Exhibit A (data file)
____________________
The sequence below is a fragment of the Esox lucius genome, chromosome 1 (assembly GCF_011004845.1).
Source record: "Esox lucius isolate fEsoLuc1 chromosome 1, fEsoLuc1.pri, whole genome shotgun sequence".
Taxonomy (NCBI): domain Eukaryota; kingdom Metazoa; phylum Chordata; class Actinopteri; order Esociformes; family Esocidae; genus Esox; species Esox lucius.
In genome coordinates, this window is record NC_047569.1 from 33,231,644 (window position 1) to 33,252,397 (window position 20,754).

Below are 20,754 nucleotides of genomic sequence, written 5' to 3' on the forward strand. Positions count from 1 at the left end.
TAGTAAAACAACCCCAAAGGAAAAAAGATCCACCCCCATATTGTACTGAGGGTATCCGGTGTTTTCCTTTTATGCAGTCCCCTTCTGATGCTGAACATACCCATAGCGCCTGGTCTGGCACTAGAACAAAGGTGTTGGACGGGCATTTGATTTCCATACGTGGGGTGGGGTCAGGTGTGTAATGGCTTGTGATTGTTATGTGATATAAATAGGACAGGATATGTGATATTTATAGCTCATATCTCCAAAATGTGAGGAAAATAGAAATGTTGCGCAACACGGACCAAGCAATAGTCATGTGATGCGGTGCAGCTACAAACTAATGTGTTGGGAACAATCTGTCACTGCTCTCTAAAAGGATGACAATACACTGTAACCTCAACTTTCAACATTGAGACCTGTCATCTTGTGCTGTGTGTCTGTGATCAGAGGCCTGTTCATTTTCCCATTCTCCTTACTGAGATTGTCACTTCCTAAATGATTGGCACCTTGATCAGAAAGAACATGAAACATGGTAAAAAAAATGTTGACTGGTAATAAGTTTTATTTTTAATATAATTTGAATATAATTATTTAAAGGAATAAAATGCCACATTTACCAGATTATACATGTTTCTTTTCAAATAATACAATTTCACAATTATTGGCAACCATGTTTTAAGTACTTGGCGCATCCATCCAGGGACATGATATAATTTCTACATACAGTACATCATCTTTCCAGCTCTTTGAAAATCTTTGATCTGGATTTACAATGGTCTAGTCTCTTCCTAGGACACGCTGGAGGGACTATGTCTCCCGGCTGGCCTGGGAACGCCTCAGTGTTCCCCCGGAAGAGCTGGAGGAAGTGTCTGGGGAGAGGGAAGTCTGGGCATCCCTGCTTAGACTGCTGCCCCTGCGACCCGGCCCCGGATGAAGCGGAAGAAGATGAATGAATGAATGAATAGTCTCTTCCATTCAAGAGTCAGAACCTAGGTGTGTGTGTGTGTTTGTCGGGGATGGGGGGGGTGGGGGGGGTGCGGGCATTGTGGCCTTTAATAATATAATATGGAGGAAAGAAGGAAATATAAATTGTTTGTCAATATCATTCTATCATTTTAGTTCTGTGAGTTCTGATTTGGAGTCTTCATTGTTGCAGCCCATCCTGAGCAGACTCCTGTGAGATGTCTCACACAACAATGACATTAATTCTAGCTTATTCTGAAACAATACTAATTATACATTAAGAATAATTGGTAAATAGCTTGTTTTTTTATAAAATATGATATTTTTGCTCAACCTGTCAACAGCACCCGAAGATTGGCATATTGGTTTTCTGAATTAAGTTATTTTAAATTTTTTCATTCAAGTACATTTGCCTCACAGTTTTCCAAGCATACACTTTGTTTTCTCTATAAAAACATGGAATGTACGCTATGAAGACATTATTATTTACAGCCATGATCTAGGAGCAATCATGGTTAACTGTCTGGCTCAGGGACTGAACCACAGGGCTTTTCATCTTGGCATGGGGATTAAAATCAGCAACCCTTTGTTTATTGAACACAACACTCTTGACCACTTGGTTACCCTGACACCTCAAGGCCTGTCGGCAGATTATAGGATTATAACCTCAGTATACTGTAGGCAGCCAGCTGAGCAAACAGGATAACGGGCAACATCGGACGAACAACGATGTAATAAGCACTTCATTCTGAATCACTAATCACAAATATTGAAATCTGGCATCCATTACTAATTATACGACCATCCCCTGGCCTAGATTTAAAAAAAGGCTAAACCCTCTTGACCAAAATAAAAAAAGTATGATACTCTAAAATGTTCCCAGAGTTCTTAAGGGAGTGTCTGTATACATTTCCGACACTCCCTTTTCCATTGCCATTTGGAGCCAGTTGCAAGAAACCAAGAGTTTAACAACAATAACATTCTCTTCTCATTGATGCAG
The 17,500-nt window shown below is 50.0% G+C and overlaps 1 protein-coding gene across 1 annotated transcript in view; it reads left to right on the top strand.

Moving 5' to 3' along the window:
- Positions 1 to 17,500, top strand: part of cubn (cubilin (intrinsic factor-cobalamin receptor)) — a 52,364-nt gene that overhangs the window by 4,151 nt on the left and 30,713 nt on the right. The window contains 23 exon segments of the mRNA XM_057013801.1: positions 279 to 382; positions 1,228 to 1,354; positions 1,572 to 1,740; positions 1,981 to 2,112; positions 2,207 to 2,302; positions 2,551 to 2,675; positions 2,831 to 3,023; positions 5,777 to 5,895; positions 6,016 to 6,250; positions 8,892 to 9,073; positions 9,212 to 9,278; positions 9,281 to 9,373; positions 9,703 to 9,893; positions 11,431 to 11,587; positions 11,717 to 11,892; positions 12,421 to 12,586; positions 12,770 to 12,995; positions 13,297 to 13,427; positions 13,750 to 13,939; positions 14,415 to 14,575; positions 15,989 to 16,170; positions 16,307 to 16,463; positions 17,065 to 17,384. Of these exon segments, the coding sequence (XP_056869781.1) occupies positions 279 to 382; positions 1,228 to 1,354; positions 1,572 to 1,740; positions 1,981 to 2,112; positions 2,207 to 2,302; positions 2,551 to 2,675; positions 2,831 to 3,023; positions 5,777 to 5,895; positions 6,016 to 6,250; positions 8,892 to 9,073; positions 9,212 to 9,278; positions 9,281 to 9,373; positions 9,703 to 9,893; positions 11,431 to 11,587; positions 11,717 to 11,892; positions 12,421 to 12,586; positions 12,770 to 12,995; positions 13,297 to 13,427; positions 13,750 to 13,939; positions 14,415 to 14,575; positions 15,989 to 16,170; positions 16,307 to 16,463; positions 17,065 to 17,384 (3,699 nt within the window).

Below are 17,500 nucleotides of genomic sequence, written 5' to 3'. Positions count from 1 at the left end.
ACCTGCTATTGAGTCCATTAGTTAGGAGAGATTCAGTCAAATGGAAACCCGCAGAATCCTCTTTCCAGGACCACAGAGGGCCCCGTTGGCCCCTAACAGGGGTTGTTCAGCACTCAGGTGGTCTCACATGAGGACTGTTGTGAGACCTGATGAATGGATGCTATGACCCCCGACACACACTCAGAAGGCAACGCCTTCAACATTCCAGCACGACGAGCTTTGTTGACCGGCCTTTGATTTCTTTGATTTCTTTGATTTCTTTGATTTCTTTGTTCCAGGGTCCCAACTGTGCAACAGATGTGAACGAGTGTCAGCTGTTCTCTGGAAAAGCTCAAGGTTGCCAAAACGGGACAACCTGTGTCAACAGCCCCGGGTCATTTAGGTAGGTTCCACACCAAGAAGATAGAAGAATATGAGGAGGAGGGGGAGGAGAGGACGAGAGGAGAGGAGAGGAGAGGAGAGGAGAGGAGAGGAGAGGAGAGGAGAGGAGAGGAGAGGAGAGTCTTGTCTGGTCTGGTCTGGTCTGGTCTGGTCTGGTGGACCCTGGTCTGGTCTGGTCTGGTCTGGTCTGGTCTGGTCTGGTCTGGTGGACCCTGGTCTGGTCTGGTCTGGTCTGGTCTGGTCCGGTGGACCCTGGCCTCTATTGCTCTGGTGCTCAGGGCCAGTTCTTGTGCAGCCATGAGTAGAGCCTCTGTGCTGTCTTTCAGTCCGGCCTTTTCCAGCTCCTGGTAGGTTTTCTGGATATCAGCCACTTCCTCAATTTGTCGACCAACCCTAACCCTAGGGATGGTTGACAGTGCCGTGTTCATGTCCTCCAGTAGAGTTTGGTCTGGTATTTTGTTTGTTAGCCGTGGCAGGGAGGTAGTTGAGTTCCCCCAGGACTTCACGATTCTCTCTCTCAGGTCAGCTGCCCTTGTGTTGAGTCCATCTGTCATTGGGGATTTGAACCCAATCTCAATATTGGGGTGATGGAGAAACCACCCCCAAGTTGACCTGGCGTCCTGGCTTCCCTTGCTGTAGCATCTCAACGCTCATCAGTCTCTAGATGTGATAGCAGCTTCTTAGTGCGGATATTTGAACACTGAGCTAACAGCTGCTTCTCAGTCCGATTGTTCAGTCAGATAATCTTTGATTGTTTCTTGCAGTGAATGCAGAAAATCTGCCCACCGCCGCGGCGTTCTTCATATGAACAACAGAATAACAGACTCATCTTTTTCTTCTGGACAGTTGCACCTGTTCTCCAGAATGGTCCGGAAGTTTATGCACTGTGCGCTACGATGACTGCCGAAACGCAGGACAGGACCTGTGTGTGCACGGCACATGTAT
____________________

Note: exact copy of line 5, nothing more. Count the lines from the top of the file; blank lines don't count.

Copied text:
Below are 20,754 nucleotides of genomic sequence, written 5' to 3' on the forward strand. Positions count from 1 at the left end.